25th June 2023

The organ of New College, Oxford

Since our return from an idyllic few days in Paris [see 29th May post] it’s been a singularly busy and productive four weeks.  I have given two organ recitals, spent a thrilling weekend (with Anne and Morgan) in Manchester to attend Sir Mark Elder’s inspiring final Hallé performances of The Apostles and The Kingdom, visited Ramsgate (with Anne) to see the wonderful restoration of Pugin’s buildings connected with St Augustine’s church, have travelled around the country surveying organs ‘in need’ in Manchester, Birtles, Dartmouth, Broseley and Alberbury and have spent many hours on on-going projects and on Organ Club admin.  Last week was spent mainly in beginning to write up detailed reports on the organs I’d surveyed, but yesterday there came a welcome break from my desk when Anne and I drove to New College Oxford (can it really be 52 years since I started there as a [very green] organ scholar?) for a very special event – a discussion between Sir James MacMillan, Robert Quinney and the Revd Dr Erica Longfellow (Dean of Divinity) about the major anthem to a text by John Donne, commissioned from Sir James by New College and later given its premiere at Evensong.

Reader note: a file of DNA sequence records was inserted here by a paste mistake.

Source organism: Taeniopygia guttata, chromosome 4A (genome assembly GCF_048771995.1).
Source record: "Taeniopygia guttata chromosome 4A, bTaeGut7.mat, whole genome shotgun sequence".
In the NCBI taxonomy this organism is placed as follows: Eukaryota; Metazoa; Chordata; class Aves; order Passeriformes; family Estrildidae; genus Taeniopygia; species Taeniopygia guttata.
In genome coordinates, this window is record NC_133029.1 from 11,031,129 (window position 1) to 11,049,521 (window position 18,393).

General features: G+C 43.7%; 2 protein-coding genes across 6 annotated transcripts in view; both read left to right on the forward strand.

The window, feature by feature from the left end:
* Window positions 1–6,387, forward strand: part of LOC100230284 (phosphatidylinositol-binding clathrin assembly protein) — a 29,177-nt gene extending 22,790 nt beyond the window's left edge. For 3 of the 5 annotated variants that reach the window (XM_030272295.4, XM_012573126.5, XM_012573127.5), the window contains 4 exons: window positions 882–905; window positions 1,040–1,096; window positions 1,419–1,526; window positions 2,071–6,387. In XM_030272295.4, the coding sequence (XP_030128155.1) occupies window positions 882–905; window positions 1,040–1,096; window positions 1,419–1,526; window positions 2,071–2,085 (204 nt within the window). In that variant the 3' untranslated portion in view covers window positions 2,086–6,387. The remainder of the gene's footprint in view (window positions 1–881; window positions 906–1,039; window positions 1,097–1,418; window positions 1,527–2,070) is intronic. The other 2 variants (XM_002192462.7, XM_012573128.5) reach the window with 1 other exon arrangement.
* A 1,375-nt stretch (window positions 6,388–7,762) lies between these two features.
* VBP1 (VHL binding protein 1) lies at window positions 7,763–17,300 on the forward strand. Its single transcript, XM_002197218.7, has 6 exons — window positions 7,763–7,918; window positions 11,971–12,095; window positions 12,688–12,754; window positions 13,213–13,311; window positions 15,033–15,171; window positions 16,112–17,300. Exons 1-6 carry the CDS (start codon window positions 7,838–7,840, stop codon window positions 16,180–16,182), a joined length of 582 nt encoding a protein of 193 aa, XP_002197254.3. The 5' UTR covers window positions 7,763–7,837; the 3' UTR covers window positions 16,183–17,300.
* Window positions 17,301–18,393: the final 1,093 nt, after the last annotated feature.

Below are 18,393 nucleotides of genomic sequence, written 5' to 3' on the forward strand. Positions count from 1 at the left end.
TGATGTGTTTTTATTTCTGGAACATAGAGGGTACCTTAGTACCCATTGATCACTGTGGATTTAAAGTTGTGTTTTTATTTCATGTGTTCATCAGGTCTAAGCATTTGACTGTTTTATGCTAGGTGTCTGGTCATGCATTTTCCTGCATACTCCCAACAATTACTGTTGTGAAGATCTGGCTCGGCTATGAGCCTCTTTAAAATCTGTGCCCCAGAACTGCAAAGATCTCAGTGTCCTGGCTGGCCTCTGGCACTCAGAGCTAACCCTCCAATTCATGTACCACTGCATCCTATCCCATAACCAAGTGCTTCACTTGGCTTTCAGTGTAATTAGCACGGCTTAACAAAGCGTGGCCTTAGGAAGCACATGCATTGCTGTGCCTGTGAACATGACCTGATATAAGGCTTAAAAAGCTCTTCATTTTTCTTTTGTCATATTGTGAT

Revd Dr Erica Longfellow, Sir James MacMillan and Robert Quinney in New College Chapel, 24th June 2023

The piece (When one man dies) is profound and worthy of taking up by choirs who can do it justice; the discussion (mainly about John Donne’s writings, in particular this text) was thought-provoking and educative, the Evensong – which, whilst centred on the new anthem, also offered contemporary works by Caitlin Harrison, Matthew Martin and Deborah Pritchard – showed New College Choir in top form.  Their new CD – entirely of New College commissions, from Harris’s “Faire is the Heaven” right up to the present day – was released after Evensong; a glass or two of bubbly was imbibed, and the assembled company dispersed after enjoying a golden day.